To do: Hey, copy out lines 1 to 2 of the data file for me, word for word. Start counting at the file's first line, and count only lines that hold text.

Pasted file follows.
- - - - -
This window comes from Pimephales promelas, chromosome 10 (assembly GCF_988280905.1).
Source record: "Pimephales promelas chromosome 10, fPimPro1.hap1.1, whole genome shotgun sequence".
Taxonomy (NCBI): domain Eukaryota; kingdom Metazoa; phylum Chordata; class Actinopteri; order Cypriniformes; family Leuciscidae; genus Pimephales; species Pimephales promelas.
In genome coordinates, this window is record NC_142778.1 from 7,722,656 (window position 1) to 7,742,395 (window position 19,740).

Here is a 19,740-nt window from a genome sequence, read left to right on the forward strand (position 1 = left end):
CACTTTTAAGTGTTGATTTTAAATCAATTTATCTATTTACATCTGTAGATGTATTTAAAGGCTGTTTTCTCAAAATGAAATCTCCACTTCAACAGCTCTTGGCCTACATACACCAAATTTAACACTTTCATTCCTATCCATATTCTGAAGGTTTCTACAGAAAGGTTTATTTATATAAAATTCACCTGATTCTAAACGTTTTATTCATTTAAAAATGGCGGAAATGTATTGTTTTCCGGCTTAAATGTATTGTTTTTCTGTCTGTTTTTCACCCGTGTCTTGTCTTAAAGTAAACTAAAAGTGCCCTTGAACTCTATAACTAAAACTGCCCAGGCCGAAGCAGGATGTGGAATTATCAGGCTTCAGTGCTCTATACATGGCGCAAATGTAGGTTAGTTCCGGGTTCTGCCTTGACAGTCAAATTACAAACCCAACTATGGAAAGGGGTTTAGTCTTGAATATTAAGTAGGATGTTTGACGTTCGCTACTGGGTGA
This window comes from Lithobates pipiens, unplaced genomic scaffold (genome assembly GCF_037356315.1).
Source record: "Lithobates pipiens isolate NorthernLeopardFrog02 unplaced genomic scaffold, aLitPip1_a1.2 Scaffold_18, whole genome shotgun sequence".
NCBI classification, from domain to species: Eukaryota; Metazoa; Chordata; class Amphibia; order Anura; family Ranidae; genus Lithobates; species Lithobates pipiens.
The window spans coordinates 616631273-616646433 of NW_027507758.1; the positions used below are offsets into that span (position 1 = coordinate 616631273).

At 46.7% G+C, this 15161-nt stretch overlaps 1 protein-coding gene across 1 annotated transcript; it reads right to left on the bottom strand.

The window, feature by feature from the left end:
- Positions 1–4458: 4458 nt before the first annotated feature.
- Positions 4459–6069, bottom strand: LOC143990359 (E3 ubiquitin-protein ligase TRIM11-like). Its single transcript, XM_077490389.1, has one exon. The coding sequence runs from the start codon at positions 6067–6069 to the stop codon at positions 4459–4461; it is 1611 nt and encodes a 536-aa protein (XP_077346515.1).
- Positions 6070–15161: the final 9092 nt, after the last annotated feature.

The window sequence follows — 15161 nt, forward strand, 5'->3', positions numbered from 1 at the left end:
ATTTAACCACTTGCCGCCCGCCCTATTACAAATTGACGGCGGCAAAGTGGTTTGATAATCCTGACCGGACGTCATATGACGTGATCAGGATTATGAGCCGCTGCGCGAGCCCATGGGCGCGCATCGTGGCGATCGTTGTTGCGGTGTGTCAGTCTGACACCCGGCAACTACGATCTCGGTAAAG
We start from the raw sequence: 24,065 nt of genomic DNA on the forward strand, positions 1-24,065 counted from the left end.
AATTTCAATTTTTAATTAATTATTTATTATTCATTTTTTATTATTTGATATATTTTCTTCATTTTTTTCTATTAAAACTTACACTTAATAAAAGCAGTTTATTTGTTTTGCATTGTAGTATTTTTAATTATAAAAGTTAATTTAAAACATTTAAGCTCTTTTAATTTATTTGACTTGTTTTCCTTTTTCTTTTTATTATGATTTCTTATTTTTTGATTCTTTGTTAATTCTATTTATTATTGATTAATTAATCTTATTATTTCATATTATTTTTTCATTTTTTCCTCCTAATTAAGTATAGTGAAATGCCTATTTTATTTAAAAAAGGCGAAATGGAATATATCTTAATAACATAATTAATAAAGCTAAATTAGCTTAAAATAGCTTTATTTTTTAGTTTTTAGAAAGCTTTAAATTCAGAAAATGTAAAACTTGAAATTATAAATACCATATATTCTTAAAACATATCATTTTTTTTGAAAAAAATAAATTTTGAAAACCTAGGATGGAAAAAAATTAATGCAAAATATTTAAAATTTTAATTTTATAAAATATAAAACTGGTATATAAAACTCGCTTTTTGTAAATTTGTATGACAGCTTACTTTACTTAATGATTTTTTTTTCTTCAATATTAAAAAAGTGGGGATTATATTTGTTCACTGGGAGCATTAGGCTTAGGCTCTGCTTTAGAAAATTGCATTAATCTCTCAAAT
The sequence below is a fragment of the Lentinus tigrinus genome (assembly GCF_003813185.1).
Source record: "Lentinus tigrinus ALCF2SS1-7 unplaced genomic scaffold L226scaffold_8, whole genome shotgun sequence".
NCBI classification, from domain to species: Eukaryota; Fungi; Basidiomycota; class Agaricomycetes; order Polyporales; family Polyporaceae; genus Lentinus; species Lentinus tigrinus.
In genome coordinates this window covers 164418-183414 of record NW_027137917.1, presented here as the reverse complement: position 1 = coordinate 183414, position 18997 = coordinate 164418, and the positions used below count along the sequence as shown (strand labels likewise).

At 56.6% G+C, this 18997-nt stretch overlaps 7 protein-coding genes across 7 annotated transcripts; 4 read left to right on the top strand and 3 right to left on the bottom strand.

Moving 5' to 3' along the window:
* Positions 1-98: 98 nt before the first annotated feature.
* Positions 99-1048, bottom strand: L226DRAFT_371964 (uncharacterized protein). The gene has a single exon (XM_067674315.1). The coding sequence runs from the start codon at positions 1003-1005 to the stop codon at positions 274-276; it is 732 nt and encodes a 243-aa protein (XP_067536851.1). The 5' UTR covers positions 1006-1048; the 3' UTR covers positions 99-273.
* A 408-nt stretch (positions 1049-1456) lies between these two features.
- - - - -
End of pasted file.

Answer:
This window comes from Pimephales promelas, chromosome 10 (assembly GCF_988280905.1).
Source record: "Pimephales promelas chromosome 10, fPimPro1.hap1.1, whole genome shotgun sequence".